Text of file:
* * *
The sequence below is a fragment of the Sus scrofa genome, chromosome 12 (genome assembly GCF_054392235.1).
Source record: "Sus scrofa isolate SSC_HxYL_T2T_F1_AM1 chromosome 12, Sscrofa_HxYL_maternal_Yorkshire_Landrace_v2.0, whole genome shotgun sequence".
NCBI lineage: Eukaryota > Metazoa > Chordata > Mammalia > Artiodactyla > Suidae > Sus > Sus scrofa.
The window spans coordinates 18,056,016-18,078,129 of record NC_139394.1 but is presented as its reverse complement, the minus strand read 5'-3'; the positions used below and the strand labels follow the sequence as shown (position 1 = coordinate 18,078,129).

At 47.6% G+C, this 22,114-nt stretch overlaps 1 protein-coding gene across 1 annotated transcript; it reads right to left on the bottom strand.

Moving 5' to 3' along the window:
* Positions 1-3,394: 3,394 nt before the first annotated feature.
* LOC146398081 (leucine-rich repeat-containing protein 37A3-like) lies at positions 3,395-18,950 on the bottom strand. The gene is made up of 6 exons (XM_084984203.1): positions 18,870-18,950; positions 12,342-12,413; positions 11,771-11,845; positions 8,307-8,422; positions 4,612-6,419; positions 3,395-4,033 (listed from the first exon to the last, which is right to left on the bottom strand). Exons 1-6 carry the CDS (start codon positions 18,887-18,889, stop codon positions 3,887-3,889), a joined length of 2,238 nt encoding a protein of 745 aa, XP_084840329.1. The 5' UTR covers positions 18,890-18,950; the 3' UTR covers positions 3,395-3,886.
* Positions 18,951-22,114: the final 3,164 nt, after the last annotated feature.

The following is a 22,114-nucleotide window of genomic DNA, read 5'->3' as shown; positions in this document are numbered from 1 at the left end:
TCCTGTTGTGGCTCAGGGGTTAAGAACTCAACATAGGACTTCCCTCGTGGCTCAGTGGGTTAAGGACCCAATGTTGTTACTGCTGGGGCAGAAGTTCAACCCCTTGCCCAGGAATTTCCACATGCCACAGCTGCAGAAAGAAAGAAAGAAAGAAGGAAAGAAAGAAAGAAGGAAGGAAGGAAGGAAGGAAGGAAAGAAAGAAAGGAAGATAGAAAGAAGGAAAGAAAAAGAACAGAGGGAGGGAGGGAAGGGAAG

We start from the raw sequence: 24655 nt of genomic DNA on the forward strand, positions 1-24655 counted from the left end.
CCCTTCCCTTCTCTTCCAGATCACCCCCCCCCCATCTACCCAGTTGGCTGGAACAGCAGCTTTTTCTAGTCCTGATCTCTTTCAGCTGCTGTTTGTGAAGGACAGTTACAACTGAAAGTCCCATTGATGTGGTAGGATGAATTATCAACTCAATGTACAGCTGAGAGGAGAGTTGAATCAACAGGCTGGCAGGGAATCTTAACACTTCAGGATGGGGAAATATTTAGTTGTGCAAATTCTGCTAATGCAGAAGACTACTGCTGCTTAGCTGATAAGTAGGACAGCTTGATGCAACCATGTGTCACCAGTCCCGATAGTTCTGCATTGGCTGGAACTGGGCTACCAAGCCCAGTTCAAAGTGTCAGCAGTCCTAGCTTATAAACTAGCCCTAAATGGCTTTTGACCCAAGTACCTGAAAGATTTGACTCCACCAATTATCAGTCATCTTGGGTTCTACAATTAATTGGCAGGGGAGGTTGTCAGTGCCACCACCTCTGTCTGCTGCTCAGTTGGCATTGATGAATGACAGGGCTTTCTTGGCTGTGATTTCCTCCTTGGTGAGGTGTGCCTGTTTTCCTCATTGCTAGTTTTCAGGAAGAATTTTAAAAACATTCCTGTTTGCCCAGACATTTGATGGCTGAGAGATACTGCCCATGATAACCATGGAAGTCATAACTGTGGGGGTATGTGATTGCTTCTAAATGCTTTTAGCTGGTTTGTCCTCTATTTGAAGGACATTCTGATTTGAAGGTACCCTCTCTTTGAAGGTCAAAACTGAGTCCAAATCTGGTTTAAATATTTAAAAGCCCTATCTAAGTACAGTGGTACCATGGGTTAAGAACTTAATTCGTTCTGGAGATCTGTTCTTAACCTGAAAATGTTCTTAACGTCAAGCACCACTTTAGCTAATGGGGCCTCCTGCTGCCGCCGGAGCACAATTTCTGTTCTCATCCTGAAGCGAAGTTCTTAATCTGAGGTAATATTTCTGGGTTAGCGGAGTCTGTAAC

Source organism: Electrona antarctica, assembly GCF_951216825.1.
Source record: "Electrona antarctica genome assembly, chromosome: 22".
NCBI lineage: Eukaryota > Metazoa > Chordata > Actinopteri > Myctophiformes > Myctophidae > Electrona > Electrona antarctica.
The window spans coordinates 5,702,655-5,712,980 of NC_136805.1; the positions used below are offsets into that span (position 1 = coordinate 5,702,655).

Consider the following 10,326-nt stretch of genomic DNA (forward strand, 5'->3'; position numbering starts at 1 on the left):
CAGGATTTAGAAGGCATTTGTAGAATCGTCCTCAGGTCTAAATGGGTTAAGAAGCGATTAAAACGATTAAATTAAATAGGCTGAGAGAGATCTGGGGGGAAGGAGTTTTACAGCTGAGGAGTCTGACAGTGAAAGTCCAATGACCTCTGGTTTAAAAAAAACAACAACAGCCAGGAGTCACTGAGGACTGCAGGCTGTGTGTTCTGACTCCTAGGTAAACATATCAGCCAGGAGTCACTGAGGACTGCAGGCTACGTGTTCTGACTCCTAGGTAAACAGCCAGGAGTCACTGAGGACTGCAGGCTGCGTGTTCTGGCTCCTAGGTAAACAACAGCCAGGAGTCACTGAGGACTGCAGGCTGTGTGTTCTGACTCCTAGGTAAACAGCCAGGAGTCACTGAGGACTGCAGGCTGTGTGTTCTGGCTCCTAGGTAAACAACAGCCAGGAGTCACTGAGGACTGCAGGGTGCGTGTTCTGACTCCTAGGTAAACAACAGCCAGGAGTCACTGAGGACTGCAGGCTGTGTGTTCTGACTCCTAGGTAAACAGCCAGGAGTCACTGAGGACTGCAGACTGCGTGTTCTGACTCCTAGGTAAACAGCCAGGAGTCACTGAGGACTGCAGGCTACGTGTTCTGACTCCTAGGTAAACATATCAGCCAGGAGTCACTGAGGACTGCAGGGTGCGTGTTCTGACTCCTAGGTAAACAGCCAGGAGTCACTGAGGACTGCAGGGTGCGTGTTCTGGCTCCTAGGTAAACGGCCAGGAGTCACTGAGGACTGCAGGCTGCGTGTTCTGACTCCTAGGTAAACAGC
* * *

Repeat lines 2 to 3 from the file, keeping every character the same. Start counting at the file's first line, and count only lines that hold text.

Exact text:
Source record: "Sus scrofa isolate SSC_HxYL_T2T_F1_AM1 chromosome 12, Sscrofa_HxYL_maternal_Yorkshire_Landrace_v2.0, whole genome shotgun sequence".
NCBI lineage: Eukaryota > Metazoa > Chordata > Mammalia > Artiodactyla > Suidae > Sus > Sus scrofa.